Automatic Regulation of Physical Activity

Open Access
Hyde, Amanda L.
Graduate Program:
Doctor of Philosophy
Document Type:
Date of Defense:
July 13, 2013
Committee Members:
  • David E Conroy, Dissertation Advisor
  • Steriani Elavsky, Committee Member
  • Nilam Ram, Committee Member
  • Eric Loken, Committee Member
  • Lacy Marie Alexander, Committee Member
  • habits
  • automatic evaluations
  • implicit attitudes
  • exercise
  • behavior
  • motivation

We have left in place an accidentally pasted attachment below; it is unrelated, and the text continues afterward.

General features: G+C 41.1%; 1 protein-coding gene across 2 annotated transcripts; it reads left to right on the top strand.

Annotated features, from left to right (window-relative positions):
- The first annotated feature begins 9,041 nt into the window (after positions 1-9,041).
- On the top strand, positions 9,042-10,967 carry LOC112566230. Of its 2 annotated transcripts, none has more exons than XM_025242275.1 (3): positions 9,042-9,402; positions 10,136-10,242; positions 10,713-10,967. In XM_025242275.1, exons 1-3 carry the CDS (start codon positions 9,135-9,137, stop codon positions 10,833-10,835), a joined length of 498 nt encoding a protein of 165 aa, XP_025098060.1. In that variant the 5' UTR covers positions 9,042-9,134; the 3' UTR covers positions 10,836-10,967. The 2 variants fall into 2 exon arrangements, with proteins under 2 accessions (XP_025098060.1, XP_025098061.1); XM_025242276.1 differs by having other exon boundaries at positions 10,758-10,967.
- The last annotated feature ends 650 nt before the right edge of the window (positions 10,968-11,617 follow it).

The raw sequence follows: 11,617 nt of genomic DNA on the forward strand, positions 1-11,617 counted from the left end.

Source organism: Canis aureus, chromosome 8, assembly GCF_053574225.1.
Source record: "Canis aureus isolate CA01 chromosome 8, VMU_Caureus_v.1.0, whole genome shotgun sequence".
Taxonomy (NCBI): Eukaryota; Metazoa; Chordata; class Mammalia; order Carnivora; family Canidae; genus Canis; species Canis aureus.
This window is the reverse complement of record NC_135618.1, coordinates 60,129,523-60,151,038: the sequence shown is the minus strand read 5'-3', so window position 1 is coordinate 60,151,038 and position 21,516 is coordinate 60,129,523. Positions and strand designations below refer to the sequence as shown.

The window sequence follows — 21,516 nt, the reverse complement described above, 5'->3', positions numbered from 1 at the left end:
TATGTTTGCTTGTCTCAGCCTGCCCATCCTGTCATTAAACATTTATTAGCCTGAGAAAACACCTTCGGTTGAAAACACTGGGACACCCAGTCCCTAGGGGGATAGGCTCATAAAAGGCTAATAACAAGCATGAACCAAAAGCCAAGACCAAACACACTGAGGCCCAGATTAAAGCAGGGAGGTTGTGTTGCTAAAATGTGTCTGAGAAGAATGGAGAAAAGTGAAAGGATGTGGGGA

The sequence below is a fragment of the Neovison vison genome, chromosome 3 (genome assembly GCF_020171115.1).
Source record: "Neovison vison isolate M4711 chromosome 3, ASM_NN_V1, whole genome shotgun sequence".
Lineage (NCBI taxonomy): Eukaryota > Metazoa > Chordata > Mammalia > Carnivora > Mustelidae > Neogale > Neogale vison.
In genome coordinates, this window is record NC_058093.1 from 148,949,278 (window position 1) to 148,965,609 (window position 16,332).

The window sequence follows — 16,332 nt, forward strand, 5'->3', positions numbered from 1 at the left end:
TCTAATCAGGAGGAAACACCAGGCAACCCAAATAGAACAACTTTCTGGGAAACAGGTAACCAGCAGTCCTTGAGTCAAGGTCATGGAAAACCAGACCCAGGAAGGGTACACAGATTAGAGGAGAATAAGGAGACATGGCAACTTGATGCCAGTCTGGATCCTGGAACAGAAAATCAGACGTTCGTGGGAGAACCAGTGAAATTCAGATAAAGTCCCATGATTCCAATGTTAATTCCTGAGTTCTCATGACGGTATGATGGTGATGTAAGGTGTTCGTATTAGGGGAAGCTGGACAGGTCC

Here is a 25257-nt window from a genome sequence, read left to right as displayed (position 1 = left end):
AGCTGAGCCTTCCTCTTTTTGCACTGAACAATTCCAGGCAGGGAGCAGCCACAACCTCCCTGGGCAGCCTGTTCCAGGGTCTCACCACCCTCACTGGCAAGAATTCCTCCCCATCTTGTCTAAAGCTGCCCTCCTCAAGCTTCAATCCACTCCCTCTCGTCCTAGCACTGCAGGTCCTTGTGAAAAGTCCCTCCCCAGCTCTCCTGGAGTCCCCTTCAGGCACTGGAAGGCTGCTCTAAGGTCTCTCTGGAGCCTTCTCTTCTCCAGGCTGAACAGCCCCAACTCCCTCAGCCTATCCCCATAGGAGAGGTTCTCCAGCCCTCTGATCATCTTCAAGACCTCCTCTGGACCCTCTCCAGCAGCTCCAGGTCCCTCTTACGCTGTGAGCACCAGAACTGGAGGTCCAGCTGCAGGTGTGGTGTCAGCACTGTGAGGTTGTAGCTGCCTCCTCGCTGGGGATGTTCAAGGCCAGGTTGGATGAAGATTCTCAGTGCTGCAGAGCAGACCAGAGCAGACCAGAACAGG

The large majority of Americans are physically inactive and society and individuals are paying the price in terms of financial, health, and wellbeing burdens. Physical activity regulation is a dual-process system of controlled (e.g., attitudes, intentions, task beliefs) and automatic (e.g., habits, automatic evaluations) processes. The controlled regulatory processes that are the focus of most conventional physical activity motivation theories, and the target of most interventions, are not translating into large, maintained behavior change. The broad aim of this dissertation is to add breadth to our understanding of physical activity motivation by investigating how the automatic processes of habits (behavioral response tendencies) and automatic evaluations (spontaneous classifications of stimuli as good or bad) regulate physical activity, while accounting for the dynamic nature of physical activity and controlled motivation of physical activity. This dissertation consists of six studies that include measurement of physical activity habits and automatic evaluations, repeated assessments of controlled and automatic regulatory processes and physical activity, and direct- and self-reported assessments of physical activity. Data analyses techniques including hierarchical and multiple linear regression and structural equation modeling are used to investigate the automatic regulation of physical activity from between-person, within-person, and measurement perspectives. The results of the dissertation reveal that (1) habits regulate daily physical activity unless physical activity intentions are stronger than typical, (2) changes in automatic evaluations are linked to changes in physical activity when automatic evaluations become more favorable, (3) the validity of an implicit measure of automatic evaluations of physical activity is improved with a new scoring technique, and (4) automatic evaluations and habits regulate different components of physical activity. As a result of this dissertation, it can be concluded that regular physical activity is the result of a dynamic and interactive dual-process system of controlled and automatic regulatory processes. Automatic processes regulate behavior when self-regulatory resources are depleted from stress, fatigue, or time pressure. People are feeling increasingly more stressed and crunched for time, so it may be that automatic regulatory processes can improve our understanding of what motivates regular physical activity. Future interventions targeting both controlled and automatic regulatory processes are likely to be the most effective for enhancing regular physical activity.